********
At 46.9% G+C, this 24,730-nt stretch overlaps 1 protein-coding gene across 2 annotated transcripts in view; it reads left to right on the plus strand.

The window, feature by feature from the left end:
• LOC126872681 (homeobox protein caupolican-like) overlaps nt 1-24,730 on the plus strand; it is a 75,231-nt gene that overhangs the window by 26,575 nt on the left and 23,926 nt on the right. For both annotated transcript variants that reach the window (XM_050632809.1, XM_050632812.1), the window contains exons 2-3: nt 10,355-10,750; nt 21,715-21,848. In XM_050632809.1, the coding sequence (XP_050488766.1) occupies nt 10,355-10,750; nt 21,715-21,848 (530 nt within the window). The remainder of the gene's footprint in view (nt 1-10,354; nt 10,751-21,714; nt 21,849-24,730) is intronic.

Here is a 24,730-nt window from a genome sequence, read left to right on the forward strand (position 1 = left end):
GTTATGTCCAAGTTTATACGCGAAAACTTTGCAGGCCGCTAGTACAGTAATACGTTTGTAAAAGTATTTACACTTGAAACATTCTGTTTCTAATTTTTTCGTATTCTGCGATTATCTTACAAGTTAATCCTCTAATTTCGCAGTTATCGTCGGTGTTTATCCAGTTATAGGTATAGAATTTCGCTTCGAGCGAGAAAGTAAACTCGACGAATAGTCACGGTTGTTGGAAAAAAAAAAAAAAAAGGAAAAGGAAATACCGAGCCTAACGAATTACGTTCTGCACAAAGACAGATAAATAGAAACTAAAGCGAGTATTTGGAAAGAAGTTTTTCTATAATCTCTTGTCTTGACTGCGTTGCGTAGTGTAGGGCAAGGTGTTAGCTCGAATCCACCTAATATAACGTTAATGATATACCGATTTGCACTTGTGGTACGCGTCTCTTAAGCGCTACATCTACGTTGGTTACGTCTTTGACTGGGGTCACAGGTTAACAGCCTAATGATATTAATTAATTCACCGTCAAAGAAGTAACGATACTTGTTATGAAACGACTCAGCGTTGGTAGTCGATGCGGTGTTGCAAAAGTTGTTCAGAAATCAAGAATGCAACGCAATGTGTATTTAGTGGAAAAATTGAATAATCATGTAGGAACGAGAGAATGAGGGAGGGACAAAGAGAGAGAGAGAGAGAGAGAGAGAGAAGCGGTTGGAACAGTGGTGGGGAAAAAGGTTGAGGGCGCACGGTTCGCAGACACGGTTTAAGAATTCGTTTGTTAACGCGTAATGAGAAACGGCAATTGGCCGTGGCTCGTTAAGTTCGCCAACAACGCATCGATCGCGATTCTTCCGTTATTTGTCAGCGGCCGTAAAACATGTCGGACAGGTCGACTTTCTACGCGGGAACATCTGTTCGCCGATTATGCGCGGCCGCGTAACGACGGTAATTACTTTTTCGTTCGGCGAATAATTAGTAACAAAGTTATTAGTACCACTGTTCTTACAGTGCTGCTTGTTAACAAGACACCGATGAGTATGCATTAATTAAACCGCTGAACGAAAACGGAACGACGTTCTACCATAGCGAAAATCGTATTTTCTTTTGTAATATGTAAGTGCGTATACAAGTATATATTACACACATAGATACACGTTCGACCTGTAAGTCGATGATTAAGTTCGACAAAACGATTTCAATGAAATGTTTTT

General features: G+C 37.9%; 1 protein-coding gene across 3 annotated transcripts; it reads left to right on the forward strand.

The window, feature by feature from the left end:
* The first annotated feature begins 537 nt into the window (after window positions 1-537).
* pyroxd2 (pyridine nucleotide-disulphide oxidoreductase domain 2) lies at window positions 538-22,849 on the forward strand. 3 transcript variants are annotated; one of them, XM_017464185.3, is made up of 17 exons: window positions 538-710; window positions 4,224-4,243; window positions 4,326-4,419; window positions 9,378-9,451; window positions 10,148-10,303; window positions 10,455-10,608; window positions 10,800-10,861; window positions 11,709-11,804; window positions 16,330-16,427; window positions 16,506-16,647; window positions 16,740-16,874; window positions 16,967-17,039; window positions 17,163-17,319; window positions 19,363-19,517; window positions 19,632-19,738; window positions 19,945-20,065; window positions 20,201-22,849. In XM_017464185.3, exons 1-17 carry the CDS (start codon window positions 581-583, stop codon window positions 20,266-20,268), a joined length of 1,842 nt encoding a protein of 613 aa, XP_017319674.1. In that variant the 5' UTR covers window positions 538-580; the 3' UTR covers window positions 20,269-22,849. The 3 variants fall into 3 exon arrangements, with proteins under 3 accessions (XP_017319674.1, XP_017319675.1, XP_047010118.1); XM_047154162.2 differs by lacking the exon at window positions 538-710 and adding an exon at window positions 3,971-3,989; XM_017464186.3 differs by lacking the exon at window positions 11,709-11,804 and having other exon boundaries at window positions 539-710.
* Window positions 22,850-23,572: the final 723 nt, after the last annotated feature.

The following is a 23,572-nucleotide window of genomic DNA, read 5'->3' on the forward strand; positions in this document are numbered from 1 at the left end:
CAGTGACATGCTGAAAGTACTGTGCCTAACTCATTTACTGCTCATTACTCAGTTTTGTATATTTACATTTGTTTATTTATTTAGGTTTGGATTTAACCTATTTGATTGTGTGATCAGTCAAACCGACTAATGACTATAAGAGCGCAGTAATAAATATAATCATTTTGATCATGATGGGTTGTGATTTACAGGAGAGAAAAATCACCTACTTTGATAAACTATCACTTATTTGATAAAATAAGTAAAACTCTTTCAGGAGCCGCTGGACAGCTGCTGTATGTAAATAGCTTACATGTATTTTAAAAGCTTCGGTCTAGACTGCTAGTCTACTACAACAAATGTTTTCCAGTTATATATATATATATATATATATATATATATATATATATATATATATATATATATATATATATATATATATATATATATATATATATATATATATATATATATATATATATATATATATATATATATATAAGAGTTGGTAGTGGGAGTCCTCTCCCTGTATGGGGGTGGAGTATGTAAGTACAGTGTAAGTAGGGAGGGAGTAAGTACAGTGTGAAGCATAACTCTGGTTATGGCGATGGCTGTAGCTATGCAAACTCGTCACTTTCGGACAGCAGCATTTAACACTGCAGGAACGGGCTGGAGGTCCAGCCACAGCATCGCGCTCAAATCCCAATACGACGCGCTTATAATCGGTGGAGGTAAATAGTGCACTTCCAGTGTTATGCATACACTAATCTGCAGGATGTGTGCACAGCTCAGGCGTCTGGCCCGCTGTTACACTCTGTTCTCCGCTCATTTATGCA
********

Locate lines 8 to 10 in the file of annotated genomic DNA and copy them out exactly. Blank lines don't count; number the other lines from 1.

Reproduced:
* The first annotated feature begins 537 nt into the window (after window positions 1-537).
* pyroxd2 (pyridine nucleotide-disulphide oxidoreductase domain 2) lies at window positions 538-22,849 on the forward strand. 3 transcript variants are annotated; one of them, XM_017464185.3, is made up of 17 exons: window positions 538-710; window positions 4,224-4,243; window positions 4,326-4,419; window positions 9,378-9,451; window positions 10,148-10,303; window positions 10,455-10,608; window positions 10,800-10,861; window positions 11,709-11,804; window positions 16,330-16,427; window positions 16,506-16,647; window positions 16,740-16,874; window positions 16,967-17,039; window positions 17,163-17,319; window positions 19,363-19,517; window positions 19,632-19,738; window positions 19,945-20,065; window positions 20,201-22,849. In XM_017464185.3, exons 1-17 carry the CDS (start codon window positions 581-583, stop codon window positions 20,266-20,268), a joined length of 1,842 nt encoding a protein of 613 aa, XP_017319674.1. In that variant the 5' UTR covers window positions 538-580; the 3' UTR covers window positions 20,269-22,849. The 3 variants fall into 3 exon arrangements, with proteins under 3 accessions (XP_017319674.1, XP_017319675.1, XP_047010118.1); XM_047154162.2 differs by lacking the exon at window positions 538-710 and adding an exon at window positions 3,971-3,989; XM_017464186.3 differs by lacking the exon at window positions 11,709-11,804 and having other exon boundaries at window positions 539-710.
* Window positions 22,850-23,572: the final 723 nt, after the last annotated feature.